Viruses like polio and measles can be dangerous and even deadly. This is why countries all over the world have worked to create vaccines to eradicate or slow the progress of these viruses. But researchers are beginning to use genetically modified versions of these viruses to treat illnesses. This treatment is called oncolytic virotherapy, and it could be a cure for cancer.
How does oncolytic virotherapy work?
Researchers at the MD Anderson Cancer Center at the University of Texas began using oncolytic virotherapy in 2015 to treat Glioblastoma Multiforme, the most aggressive type of brain cancer. The current treatment protocol for glioblastoma includes surgery, radiation, and chemotherapy, but these aggressive tumors remain incredibly fatal despite these treatment options.
Oncolytic virotherapy works by genetically modifying viruses to ignore healthy tissue and only target a specific protein within cancer cells. Once the virus locates this protein, it replicates continuously until it causes the cancer cells to explode. Once the cancer cell explodes, the virus is released back into the bloodstream and locates another cancer cell to continue the process.
In other words, the part of the virus that makes people sick is removed, but the body still recognizes the virus as a foreign substance, triggering the immune system to attack the cancer.
Furthermore, the virus stays in the body of the patient. If the cancer comes back, the virus will seek out the new cancer cells and destroy them.
Which viruses are being used to fight cancer?
It may sound counterintuitive to use a virus to cure cancer, but several medical institutions are backing the cutting-edge treatment and furthering its development. Here are the main viruses being developed as a cure for cancer.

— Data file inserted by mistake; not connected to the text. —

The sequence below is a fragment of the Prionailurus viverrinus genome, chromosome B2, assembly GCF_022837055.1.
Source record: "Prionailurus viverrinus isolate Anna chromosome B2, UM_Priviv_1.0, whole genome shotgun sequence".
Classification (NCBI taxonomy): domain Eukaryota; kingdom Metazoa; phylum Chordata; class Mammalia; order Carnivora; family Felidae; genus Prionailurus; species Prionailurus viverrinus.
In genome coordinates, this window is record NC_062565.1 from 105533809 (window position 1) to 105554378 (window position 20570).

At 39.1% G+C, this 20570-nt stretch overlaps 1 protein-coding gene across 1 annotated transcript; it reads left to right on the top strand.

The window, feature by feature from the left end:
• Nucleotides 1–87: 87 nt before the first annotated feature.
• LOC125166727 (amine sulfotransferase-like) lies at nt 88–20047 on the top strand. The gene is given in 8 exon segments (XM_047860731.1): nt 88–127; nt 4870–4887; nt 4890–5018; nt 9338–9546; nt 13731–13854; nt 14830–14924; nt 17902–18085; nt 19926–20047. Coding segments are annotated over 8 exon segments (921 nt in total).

- Polio virus. Researchers at Duke University are using the polio virus to treat glioblastoma by inserting a live, genetically modified version of the virus directly into the tumor. The researchers adapted the virus by removing the viral disease from it, leaving behind the part of the virus strong enough to penetrate cancer cells and encourage the immune system to target the tumor. The overall rate of survival for glioblastoma is about 4 percent in the general population, but this treatment increases survival rates to 21 percent.
- Herpes virus. Talimogene Laherparepvec (TVEC), also called herpes simplex virus, has been approved by the FDA to treat melanoma. The virus has been genetically modified to shrink the tumor or tumors, and activate the immune system to destroy the cancer cells.
- Common cold virus. Cocksackie virus (CVA21) is one strand of the common cold being used to attack and kill bladder cancer. In a study at the University of Surrey in England, 15 patients had their tumors injected with this virus one week prior to surgery. When the removed tumors were analyzed after surgery, there was evidence that the virus had targeted and killed some of the tumor cells in all 15 patients with no apparent side effects.
- Measles virus. Also known as Rubeola, this virus in its natural state can cause fever, rash, and respiratory symptoms. Measles has also recently made a comeback in the United States after being declared eradicated in 2000. The Mayo clinic used a large dose of this virus to treat cases of multiple myeloma after patients’ tumors failed to respond to traditional forms of therapy. The researchers injected 100 billion units of the virus, which would have been enough to infect 10 million people had it not been genetically modified. While previous therapies injected the virus directly into the tumor, this virus was administered intravenously in order to treat metastatic cancer that had spread to surrounding areas of the body.
Is a cancer vaccine on the horizon?
Not yet, but Dr. Elizabeth M. Jaffee of the Cancer Immunology Program and the Gastrointestinal Cancers Program at Johns Hopkins and the Sidney Kimmel Comprehensive Cancer Center is working on a vaccine for pancreatic cancer.
Pancreatic cancer has one of the lowest rates of survival, but this vaccine may be able to give patients a better prognosis. At its current stage, this vaccine is being used to treat patients who have had pancreatic tumors removed through surgery but are at risk of the cancer returning.
The initial trials have demonstrated that the vaccine is safe and allows the immune system to activate. So far, the patients treated with this vaccine have remained disease-free.
Some of these treatment methods are still in the investigation stage and have not been approved by the FDA. However, cancer therapy is evolving at rapid rates, and these methods of fighting cancer appear promising.